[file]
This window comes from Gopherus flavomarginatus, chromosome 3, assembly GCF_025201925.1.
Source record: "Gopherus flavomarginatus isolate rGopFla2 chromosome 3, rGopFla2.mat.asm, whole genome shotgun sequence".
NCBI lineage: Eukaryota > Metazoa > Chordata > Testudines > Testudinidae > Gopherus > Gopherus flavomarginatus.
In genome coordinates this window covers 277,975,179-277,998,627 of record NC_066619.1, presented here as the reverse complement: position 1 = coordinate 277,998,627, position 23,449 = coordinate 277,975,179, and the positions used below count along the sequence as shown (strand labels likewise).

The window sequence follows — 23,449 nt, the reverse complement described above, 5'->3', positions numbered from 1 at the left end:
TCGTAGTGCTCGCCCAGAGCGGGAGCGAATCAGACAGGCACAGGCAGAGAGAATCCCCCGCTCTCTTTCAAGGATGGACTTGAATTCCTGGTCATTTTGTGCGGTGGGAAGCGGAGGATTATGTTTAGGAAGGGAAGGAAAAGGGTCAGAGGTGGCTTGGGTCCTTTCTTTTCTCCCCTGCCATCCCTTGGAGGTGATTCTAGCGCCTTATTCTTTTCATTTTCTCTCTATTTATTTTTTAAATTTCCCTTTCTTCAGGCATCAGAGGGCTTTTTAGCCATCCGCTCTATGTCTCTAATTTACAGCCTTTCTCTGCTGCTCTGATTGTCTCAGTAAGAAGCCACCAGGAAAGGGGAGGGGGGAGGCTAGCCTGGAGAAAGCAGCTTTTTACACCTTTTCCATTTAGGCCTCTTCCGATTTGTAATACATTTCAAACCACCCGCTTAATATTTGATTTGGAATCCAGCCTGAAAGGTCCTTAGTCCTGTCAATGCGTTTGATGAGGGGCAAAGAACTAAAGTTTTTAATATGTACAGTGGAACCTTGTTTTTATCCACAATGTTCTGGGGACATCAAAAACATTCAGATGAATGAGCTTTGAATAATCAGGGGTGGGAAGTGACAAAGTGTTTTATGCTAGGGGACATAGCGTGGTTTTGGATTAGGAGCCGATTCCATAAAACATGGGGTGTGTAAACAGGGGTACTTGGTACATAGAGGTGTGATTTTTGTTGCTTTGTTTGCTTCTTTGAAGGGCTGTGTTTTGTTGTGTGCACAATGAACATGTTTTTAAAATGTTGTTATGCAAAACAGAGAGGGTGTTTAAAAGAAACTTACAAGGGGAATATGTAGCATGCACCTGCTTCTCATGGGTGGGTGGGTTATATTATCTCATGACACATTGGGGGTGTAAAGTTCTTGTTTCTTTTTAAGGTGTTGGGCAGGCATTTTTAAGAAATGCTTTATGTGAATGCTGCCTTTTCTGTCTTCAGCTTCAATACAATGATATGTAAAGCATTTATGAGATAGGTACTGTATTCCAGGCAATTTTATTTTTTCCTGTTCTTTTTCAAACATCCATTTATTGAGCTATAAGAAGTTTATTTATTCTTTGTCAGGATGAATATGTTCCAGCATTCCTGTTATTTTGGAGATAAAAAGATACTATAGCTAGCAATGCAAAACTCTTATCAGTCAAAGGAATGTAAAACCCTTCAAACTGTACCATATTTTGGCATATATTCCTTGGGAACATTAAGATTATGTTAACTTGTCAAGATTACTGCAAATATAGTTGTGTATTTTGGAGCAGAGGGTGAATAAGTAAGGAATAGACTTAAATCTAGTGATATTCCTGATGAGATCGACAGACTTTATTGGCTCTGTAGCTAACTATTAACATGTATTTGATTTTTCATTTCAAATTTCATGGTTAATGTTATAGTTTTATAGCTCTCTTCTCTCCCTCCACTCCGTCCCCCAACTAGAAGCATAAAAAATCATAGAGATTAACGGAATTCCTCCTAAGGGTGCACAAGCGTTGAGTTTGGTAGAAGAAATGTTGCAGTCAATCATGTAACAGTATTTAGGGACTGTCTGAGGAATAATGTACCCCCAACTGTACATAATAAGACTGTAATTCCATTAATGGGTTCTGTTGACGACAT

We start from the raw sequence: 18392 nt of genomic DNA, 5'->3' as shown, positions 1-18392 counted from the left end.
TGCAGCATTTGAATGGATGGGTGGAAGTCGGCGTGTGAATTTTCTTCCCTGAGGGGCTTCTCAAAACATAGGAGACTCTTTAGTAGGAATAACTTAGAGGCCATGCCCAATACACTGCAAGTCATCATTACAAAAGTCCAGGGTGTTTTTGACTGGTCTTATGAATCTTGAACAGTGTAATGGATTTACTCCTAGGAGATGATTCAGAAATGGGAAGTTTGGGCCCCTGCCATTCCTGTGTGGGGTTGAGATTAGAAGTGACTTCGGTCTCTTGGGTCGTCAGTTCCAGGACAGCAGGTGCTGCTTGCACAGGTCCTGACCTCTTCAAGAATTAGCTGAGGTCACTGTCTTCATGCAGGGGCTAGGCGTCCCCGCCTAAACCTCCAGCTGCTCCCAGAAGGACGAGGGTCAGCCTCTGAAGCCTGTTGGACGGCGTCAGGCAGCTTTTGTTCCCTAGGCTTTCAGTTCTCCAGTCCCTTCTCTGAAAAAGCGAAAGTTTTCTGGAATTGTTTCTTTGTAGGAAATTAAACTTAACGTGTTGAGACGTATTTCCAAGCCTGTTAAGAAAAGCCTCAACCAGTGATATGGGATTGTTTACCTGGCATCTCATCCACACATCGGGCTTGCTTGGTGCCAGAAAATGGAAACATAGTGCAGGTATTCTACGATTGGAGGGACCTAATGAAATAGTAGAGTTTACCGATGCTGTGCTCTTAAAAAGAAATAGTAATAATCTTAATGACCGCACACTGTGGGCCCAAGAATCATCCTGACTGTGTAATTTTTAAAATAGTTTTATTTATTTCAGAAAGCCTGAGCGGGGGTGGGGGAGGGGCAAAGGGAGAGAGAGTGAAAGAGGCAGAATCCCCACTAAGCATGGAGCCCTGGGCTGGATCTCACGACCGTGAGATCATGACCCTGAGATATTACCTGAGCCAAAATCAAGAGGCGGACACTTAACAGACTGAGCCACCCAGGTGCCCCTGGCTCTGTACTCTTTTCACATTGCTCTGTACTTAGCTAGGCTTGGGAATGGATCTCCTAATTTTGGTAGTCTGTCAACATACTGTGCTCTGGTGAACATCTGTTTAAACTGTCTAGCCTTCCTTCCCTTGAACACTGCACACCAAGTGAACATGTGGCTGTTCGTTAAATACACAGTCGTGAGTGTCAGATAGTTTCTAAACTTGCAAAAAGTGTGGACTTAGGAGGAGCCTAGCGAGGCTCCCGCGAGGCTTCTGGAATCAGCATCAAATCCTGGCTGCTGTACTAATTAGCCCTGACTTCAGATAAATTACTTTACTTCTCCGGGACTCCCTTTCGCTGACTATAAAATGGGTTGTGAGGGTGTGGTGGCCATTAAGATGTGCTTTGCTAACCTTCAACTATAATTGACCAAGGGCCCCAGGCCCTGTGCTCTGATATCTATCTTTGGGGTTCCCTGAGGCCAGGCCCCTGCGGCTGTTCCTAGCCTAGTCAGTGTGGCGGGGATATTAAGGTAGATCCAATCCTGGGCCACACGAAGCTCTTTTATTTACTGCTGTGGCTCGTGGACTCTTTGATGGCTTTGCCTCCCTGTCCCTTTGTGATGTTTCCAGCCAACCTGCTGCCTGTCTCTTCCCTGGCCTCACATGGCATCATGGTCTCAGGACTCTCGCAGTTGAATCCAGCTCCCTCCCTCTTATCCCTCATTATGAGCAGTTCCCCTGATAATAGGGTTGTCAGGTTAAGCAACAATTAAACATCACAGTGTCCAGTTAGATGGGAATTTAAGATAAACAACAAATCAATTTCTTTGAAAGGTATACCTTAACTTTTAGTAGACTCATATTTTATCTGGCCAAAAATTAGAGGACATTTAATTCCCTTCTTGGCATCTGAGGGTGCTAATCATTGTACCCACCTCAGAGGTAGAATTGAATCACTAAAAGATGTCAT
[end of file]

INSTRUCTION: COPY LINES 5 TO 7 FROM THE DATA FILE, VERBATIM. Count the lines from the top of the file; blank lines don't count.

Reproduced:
The window sequence follows — 23,449 nt, the reverse complement described above, 5'->3', positions numbered from 1 at the left end:
TCGTAGTGCTCGCCCAGAGCGGGAGCGAATCAGACAGGCACAGGCAGAGAGAATCCCCCGCTCTCTTTCAAGGATGGACTTGAATTCCTGGTCATTTTGTGCGGTGGGAAGCGGAGGATTATGTTTAGGAAGGGAAGGAAAAGGGTCAGAGGTGGCTTGGGTCCTTTCTTTTCTCCCCTGCCATCCCTTGGAGGTGATTCTAGCGCCTTATTCTTTTCATTTTCTCTCTATTTATTTTTTAAATTTCCCTTTCTTCAGGCATCAGAGGGCTTTTTAGCCATCCGCTCTATGTCTCTAATTTACAGCCTTTCTCTGCTGCTCTGATTGTCTCAGTAAGAAGCCACCAGGAAAGGGGAGGGGGGAGGCTAGCCTGGAGAAAGCAGCTTTTTACACCTTTTCCATTTAGGCCTCTTCCGATTTGTAATACATTTCAAACCACCCGCTTAATATTTGATTTGGAATCCAGCCTGAAAGGTCCTTAGTCCTGTCAATGCGTTTGATGAGGGGCAAAGAACTAAAGTTTTTAATATGTACAGTGGAACCTTGTTTTTATCCACAATGTTCTGGGGACATCAAAAACATTCAGATGAATGAGCTTTGAATAATCAGGGGTGGGAAGTGACAAAGTGTTTTATGCTAGGGGACATAGCGTGGTTTTGGATTAGGAGCCGATTCCATAAAACATGGGGTGTGTAAACAGGGGTACTTGGTACATAGAGGTGTGATTTTTGTTGCTTTGTTTGCTTCTTTGAAGGGCTGTGTTTTGTTGTGTGCACAATGAACATGTTTTTAAAATGTTGTTATGCAAAACAGAGAGGGTGTTTAAAAGAAACTTACAAGGGGAATATGTAGCATGCACCTGCTTCTCATGGGTGGGTGGGTTATATTATCTCATGACACATTGGGGGTGTAAAGTTCTTGTTTCTTTTTAAGGTGTTGGGCAGGCATTTTTAAGAAATGCTTTATGTGAATGCTGCCTTTTCTGTCTTCAGCTTCAATACAATGATATGTAAAGCATTTATGAGATAGGTACTGTATTCCAGGCAATTTTATTTTTTCCTGTTCTTTTTCAAACATCCATTTATTGAGCTATAAGAAGTTTATTTATTCTTTGTCAGGATGAATATGTTCCAGCATTCCTGTTATTTTGGAGATAAAAAGATACTATAGCTAGCAATGCAAAACTCTTATCAGTCAAAGGAATGTAAAACCCTTCAAACTGTACCATATTTTGGCATATATTCCTTGGGAACATTAAGATTATGTTAACTTGTCAAGATTACTGCAAATATAGTTGTGTATTTTGGAGCAGAGGGTGAATAAGTAAGGAATAGACTTAAATCTAGTGATATTCCTGATGAGATCGACAGACTTTATTGGCTCTGTAGCTAACTATTAACATGTATTTGATTTTTCATTTCAAATTTCATGGTTAATGTTATAGTTTTATAGCTCTCTTCTCTCCCTCCACTCCGTCCCCCAACTAGAAGCATAAAAAATCATAGAGATTAACGGAATTCCTCCTAAGGGTGCACAAGCGTTGAGTTTGGTAGAAGAAATGTTGCAGTCAATCATGTAACAGTATTTAGGGACTGTCTGAGGAATAATGTACCCCCAACTGTACATAATAAGACTGTAATTCCATTAATGGGTTCTGTTGACGACAT

We start from the raw sequence: 18392 nt of genomic DNA, 5'->3' as shown, positions 1-18392 counted from the left end.